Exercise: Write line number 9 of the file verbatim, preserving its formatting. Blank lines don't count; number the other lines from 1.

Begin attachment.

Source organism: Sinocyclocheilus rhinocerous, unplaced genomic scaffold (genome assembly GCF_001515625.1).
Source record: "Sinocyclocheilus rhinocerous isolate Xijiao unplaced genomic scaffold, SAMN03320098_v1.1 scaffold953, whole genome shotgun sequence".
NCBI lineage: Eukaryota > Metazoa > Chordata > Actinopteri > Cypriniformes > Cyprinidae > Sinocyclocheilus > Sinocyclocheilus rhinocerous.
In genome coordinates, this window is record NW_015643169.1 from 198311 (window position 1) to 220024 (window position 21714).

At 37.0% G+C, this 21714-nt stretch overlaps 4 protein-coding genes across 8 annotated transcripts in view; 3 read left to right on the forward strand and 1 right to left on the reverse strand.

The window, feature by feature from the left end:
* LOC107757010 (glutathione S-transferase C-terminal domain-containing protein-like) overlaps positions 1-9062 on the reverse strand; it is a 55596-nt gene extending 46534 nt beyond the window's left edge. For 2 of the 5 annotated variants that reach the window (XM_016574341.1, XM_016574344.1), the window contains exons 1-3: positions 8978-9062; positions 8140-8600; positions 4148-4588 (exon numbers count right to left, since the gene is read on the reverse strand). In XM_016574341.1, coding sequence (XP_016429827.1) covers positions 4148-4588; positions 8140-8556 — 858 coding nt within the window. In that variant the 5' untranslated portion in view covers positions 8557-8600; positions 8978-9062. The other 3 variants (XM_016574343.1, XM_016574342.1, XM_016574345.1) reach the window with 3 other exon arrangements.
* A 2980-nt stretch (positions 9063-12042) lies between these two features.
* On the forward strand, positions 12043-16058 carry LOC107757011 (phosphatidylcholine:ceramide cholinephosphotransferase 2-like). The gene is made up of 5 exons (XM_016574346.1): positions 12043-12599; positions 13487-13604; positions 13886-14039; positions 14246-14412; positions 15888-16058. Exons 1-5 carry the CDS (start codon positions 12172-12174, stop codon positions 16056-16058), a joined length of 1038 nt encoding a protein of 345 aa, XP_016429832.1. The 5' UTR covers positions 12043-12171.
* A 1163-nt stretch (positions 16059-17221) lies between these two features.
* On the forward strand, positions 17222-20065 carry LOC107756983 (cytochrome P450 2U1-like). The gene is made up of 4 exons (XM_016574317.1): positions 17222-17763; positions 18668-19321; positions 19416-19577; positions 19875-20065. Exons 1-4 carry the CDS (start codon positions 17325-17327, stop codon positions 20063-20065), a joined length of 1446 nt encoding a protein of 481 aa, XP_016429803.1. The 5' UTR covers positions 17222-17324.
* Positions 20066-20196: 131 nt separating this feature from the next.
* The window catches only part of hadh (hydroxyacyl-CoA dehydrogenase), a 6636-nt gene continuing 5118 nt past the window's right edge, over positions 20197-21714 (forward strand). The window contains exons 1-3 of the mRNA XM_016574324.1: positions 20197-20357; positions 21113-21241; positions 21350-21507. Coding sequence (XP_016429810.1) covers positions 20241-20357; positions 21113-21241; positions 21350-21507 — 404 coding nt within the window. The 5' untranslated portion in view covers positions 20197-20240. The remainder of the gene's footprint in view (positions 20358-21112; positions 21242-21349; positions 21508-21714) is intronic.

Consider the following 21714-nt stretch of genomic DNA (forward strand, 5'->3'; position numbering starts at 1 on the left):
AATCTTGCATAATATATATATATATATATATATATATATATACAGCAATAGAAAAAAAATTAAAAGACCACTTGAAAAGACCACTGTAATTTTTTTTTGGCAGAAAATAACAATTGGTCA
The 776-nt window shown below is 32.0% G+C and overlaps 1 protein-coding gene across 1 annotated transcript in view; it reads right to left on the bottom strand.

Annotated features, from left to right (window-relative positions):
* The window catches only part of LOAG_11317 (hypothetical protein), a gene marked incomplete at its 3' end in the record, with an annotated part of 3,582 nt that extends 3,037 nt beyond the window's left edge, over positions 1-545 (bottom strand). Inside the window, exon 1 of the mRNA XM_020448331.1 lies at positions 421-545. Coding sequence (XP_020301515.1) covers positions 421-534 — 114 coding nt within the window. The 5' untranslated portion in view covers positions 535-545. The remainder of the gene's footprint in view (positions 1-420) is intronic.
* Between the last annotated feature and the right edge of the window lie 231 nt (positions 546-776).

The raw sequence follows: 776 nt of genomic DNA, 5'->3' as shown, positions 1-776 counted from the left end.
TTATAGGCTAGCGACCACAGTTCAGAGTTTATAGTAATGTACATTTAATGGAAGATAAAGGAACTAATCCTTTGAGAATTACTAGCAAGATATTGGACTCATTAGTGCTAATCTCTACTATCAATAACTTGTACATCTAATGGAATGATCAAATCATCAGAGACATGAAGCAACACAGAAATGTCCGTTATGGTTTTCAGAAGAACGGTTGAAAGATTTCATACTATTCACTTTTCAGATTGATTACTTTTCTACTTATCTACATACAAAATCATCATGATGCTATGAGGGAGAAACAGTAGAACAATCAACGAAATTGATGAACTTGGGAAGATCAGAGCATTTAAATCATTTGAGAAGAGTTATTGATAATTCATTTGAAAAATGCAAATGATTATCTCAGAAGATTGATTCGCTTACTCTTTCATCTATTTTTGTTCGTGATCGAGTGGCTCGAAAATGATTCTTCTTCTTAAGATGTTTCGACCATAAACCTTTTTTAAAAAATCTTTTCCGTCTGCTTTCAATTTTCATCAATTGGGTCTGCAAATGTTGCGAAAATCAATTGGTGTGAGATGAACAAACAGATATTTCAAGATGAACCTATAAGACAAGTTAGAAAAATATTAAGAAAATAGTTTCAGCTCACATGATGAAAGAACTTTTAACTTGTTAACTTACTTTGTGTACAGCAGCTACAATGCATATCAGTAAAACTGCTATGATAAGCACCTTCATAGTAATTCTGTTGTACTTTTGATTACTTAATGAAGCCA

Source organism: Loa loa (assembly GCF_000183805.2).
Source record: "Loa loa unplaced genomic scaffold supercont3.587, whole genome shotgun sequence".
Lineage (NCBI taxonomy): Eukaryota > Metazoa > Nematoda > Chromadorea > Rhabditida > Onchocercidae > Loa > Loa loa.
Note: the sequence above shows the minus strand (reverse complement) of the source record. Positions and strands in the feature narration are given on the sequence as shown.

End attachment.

* On the forward strand, positions 12043-16058 carry LOC107757011 (phosphatidylcholine:ceramide cholinephosphotransferase 2-like). The gene is made up of 5 exons (XM_016574346.1): positions 12043-12599; positions 13487-13604; positions 13886-14039; positions 14246-14412; positions 15888-16058. Exons 1-5 carry the CDS (start codon positions 12172-12174, stop codon positions 16056-16058), a joined length of 1038 nt encoding a protein of 345 aa, XP_016429832.1. The 5' UTR covers positions 12043-12171.